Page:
Review: In the Garden of Beasts

Today’s book was never actually on my “to-read” list.  After I finished reading Garlic and Sapphires, I loaned it to my mother, and she handed me this, saying: “this is by Erik Larson, the guy who wrote The Devil in the White City.  You would like it.”  Doesn’t Mom always know best?

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In the Garden of Beasts is just one of Erik Larson’s narrative historical nonfiction novels.  The Goodreads synopsis is lengthy, so here’s the gist: In the Garden of Beasts is a biography of the Dodd family, who are sent to Germany so that the patriarch, William E. Dodd, can serve as the American Ambassador to Germany in 1933.  The book follows Hitler’s rise to power through the eyes of Dodd and his daughter.

All said and done, I give In the Garden of Beasts four out of five stars.

As can be expected, Larson has written another expertly-researched, beautifully narrative book.  The subject matter here is dark, but provides a much more granular and harrowing account of the early years of Hitler’s regime.  All of the key players, as well as the relatively unacknowledged players, are acknowledged in this book.  It captures the alarming ease with which the Nazi party snowballed out of control.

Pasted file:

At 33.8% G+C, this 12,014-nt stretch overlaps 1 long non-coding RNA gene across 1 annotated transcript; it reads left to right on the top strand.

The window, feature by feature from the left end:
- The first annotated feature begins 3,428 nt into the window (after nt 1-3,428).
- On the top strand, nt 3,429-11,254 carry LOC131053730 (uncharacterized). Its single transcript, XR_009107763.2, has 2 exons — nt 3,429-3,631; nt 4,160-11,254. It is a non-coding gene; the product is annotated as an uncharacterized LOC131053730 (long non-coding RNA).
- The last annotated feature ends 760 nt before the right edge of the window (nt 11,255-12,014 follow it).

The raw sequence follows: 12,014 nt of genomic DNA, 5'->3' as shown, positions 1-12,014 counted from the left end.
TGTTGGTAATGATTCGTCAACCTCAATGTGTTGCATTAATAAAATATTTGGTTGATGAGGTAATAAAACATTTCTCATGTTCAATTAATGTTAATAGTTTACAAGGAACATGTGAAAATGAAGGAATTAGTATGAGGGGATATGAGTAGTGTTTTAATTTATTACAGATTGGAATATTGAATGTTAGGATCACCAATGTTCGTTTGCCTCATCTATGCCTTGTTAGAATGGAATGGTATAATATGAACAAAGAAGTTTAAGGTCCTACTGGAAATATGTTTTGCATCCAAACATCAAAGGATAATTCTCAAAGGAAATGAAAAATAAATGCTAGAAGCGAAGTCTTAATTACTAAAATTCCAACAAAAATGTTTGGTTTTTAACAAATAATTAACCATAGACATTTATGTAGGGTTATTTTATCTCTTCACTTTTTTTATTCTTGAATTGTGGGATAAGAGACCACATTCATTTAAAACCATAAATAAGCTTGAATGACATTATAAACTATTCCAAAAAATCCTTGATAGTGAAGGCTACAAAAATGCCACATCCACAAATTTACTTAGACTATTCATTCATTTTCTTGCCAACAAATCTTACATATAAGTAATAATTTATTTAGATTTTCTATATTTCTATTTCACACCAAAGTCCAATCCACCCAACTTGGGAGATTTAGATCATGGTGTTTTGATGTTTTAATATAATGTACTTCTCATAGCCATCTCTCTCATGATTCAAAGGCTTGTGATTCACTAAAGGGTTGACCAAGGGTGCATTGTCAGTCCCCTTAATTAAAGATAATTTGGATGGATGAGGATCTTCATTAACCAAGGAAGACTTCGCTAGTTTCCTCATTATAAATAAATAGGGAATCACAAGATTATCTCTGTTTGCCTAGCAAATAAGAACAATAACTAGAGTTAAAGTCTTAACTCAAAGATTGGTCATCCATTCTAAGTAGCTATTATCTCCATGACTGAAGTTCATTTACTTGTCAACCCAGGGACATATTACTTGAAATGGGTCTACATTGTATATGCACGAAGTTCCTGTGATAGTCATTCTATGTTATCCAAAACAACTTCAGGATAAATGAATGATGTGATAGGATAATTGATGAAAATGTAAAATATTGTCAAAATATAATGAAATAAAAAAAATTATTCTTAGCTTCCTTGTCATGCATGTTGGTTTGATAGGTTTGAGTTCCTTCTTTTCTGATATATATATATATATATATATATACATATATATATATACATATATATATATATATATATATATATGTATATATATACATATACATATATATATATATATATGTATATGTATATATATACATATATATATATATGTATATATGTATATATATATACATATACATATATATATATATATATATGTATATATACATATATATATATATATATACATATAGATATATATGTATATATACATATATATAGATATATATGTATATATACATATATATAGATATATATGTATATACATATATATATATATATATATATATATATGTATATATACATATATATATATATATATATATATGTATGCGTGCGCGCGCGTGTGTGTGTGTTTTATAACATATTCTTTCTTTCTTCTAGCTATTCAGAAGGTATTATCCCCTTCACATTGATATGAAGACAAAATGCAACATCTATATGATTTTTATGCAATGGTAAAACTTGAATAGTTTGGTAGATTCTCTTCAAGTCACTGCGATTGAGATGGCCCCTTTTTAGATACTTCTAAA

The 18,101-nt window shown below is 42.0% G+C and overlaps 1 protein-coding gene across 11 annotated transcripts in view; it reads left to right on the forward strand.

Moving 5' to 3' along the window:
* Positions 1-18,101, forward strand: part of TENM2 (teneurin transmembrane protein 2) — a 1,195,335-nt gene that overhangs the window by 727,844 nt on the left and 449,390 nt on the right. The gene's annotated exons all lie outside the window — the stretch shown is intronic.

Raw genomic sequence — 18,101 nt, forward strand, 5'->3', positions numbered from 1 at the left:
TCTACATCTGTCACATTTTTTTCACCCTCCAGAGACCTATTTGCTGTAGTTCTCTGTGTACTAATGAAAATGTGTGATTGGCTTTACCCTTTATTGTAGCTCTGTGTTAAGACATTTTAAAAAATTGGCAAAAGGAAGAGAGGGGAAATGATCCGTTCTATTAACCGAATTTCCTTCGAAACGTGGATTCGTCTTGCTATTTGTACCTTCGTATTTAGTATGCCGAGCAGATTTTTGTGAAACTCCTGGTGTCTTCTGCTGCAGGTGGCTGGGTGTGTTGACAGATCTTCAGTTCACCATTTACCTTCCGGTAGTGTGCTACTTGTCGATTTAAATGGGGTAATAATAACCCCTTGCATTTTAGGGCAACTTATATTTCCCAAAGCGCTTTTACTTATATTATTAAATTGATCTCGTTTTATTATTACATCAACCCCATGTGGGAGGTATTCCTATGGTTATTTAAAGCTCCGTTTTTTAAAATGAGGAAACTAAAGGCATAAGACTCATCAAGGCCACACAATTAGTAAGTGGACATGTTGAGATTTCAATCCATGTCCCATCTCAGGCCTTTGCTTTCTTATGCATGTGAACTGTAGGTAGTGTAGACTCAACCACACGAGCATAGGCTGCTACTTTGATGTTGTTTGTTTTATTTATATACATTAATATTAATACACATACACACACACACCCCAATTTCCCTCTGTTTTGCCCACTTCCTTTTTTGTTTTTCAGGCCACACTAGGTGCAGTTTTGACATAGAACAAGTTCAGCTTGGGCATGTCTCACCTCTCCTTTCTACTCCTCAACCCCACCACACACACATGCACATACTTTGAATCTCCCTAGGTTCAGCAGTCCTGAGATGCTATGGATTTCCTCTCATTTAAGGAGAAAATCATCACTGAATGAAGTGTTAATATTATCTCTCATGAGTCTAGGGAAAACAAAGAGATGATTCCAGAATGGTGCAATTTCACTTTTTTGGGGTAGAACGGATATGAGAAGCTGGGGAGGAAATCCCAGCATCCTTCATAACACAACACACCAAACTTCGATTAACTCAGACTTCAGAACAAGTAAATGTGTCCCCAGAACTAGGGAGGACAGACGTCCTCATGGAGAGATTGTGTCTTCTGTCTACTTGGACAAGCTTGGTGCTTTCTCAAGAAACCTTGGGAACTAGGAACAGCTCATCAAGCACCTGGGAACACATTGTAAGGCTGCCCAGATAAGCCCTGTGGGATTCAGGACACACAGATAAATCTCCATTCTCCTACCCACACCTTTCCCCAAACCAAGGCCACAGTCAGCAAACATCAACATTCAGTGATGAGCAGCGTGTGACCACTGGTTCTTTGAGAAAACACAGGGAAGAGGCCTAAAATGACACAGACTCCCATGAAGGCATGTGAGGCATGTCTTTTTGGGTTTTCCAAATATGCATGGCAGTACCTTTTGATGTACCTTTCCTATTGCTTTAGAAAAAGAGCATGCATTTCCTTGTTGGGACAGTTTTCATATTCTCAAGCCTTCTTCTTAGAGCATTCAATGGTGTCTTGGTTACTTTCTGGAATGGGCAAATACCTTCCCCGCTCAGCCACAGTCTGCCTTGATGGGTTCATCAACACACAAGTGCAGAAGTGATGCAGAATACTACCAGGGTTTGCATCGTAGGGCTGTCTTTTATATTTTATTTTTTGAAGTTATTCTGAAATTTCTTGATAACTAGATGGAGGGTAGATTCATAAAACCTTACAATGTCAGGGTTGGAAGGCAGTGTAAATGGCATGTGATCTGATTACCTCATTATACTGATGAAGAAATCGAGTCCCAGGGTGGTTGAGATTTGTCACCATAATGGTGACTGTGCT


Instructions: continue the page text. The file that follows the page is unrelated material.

One thing that I didn’t realize when I picked up this book, however, is that it is truly a biography.  Larson goes to great lengths to describe the Dodds and their movements, as well as their personal lives.  Both William and Martha, his daughter, are simultaneously likable and exasperating.  When treating this book as a memoir or biography, I can only give it four out of five stars because I think that its end handles the rest of the Dodds’ lives in an incomplete and slightly sloppy fashion.  That said, to anyone who is interested in the historical rise of Hitler and a view into the American government’s perspective on that period of time, this is an excellent read that I would wholeheartedly recommend.

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